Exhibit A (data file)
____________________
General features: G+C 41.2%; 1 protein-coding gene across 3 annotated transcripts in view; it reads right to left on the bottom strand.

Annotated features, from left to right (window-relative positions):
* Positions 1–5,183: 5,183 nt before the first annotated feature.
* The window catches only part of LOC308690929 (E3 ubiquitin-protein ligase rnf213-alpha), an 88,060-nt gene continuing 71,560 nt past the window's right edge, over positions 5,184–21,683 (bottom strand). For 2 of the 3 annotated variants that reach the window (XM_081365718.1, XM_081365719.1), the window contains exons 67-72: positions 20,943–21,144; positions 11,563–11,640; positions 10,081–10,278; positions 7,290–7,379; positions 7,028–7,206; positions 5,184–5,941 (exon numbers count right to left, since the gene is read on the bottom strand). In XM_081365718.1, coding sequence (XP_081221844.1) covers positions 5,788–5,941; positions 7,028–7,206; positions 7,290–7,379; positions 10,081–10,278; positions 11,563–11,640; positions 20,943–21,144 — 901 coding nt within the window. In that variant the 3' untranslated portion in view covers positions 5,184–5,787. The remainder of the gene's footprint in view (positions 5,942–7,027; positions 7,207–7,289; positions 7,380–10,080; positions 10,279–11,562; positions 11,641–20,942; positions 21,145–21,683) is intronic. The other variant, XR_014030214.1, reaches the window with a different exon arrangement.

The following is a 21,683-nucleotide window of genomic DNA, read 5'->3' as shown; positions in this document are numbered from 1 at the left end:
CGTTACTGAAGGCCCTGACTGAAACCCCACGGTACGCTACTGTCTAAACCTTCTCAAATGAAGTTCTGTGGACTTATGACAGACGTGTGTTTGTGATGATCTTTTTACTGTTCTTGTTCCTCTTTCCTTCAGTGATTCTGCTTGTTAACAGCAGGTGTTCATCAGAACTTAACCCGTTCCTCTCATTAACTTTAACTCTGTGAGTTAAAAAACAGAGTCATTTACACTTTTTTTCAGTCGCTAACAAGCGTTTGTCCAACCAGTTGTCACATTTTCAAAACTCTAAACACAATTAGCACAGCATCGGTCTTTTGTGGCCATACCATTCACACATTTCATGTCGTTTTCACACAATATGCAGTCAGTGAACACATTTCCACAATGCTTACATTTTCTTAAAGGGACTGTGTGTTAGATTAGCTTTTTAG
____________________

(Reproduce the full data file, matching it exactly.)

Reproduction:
General features: G+C 41.2%; 1 protein-coding gene across 3 annotated transcripts in view; it reads right to left on the bottom strand.

Annotated features, from left to right (window-relative positions):
* Positions 1–5,183: 5,183 nt before the first annotated feature.
* The window catches only part of LOC308690929 (E3 ubiquitin-protein ligase rnf213-alpha), an 88,060-nt gene continuing 71,560 nt past the window's right edge, over positions 5,184–21,683 (bottom strand). For 2 of the 3 annotated variants that reach the window (XM_081365718.1, XM_081365719.1), the window contains exons 67-72: positions 20,943–21,144; positions 11,563–11,640; positions 10,081–10,278; positions 7,290–7,379; positions 7,028–7,206; positions 5,184–5,941 (exon numbers count right to left, since the gene is read on the bottom strand). In XM_081365718.1, coding sequence (XP_081221844.1) covers positions 5,788–5,941; positions 7,028–7,206; positions 7,290–7,379; positions 10,081–10,278; positions 11,563–11,640; positions 20,943–21,144 — 901 coding nt within the window. In that variant the 3' untranslated portion in view covers positions 5,184–5,787. The remainder of the gene's footprint in view (positions 5,942–7,027; positions 7,207–7,289; positions 7,380–10,080; positions 10,279–11,562; positions 11,641–20,942; positions 21,145–21,683) is intronic. The other variant, XR_014030214.1, reaches the window with a different exon arrangement.

The following is a 21,683-nucleotide window of genomic DNA, read 5'->3' as shown; positions in this document are numbered from 1 at the left end:
CGTTACTGAAGGCCCTGACTGAAACCCCACGGTACGCTACTGTCTAAACCTTCTCAAATGAAGTTCTGTGGACTTATGACAGACGTGTGTTTGTGATGATCTTTTTACTGTTCTTGTTCCTCTTTCCTTCAGTGATTCTGCTTGTTAACAGCAGGTGTTCATCAGAACTTAACCCGTTCCTCTCATTAACTTTAACTCTGTGAGTTAAAAAACAGAGTCATTTACACTTTTTTTCAGTCGCTAACAAGCGTTTGTCCAACCAGTTGTCACATTTTCAAAACTCTAAACACAATTAGCACAGCATCGGTCTTTTGTGGCCATACCATTCACACATTTCATGTCGTTTTCACACAATATGCAGTCAGTGAACACATTTCCACAATGCTTACATTTTCTTAAAGGGACTGTGTGTTAGATTAGCTTTTTAG